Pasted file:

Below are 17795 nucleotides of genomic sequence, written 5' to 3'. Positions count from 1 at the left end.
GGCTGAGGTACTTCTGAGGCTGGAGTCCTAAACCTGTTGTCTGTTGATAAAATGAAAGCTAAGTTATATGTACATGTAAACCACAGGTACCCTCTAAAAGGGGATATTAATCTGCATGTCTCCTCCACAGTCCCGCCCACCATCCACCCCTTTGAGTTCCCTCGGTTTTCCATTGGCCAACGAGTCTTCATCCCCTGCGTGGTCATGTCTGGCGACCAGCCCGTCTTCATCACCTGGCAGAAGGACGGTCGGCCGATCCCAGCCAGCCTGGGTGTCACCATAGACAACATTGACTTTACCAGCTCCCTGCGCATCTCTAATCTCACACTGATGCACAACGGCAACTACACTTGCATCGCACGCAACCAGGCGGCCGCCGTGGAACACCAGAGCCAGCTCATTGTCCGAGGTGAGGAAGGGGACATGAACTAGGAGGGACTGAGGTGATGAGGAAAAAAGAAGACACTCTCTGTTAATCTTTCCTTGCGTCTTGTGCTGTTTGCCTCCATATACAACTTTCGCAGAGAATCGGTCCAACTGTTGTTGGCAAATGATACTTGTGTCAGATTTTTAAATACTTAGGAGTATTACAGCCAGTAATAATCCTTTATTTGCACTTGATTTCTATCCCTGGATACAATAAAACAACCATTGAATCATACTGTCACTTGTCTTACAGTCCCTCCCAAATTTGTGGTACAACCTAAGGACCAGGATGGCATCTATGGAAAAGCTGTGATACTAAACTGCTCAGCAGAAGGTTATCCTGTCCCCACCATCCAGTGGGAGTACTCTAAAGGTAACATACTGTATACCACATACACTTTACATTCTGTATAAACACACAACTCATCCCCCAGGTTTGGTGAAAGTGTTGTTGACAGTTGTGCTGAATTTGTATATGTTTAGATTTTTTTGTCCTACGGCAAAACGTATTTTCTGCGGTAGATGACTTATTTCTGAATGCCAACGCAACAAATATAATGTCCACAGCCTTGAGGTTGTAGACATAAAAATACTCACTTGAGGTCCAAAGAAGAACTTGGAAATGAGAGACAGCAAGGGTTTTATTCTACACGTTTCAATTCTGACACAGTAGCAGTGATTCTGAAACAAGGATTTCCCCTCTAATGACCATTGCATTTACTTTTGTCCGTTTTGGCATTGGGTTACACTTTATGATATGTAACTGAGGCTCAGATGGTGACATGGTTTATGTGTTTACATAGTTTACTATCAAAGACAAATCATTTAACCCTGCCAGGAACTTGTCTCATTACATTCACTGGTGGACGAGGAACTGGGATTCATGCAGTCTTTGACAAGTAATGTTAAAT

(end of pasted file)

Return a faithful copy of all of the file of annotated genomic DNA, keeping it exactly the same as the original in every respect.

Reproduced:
Below are 17795 nucleotides of genomic sequence, written 5' to 3'. Positions count from 1 at the left end.
GGCTGAGGTACTTCTGAGGCTGGAGTCCTAAACCTGTTGTCTGTTGATAAAATGAAAGCTAAGTTATATGTACATGTAAACCACAGGTACCCTCTAAAAGGGGATATTAATCTGCATGTCTCCTCCACAGTCCCGCCCACCATCCACCCCTTTGAGTTCCCTCGGTTTTCCATTGGCCAACGAGTCTTCATCCCCTGCGTGGTCATGTCTGGCGACCAGCCCGTCTTCATCACCTGGCAGAAGGACGGTCGGCCGATCCCAGCCAGCCTGGGTGTCACCATAGACAACATTGACTTTACCAGCTCCCTGCGCATCTCTAATCTCACACTGATGCACAACGGCAACTACACTTGCATCGCACGCAACCAGGCGGCCGCCGTGGAACACCAGAGCCAGCTCATTGTCCGAGGTGAGGAAGGGGACATGAACTAGGAGGGACTGAGGTGATGAGGAAAAAAGAAGACACTCTCTGTTAATCTTTCCTTGCGTCTTGTGCTGTTTGCCTCCATATACAACTTTCGCAGAGAATCGGTCCAACTGTTGTTGGCAAATGATACTTGTGTCAGATTTTTAAATACTTAGGAGTATTACAGCCAGTAATAATCCTTTATTTGCACTTGATTTCTATCCCTGGATACAATAAAACAACCATTGAATCATACTGTCACTTGTCTTACAGTCCCTCCCAAATTTGTGGTACAACCTAAGGACCAGGATGGCATCTATGGAAAAGCTGTGATACTAAACTGCTCAGCAGAAGGTTATCCTGTCCCCACCATCCAGTGGGAGTACTCTAAAGGTAACATACTGTATACCACATACACTTTACATTCTGTATAAACACACAACTCATCCCCCAGGTTTGGTGAAAGTGTTGTTGACAGTTGTGCTGAATTTGTATATGTTTAGATTTTTTTGTCCTACGGCAAAACGTATTTTCTGCGGTAGATGACTTATTTCTGAATGCCAACGCAACAAATATAATGTCCACAGCCTTGAGGTTGTAGACATAAAAATACTCACTTGAGGTCCAAAGAAGAACTTGGAAATGAGAGACAGCAAGGGTTTTATTCTACACGTTTCAATTCTGACACAGTAGCAGTGATTCTGAAACAAGGATTTCCCCTCTAATGACCATTGCATTTACTTTTGTCCGTTTTGGCATTGGGTTACACTTTATGATATGTAACTGAGGCTCAGATGGTGACATGGTTTATGTGTTTACATAGTTTACTATCAAAGACAAATCATTTAACCCTGCCAGGAACTTGTCTCATTACATTCACTGGTGGACGAGGAACTGGGATTCATGCAGTCTTTGACAAGTAATGTTAAAT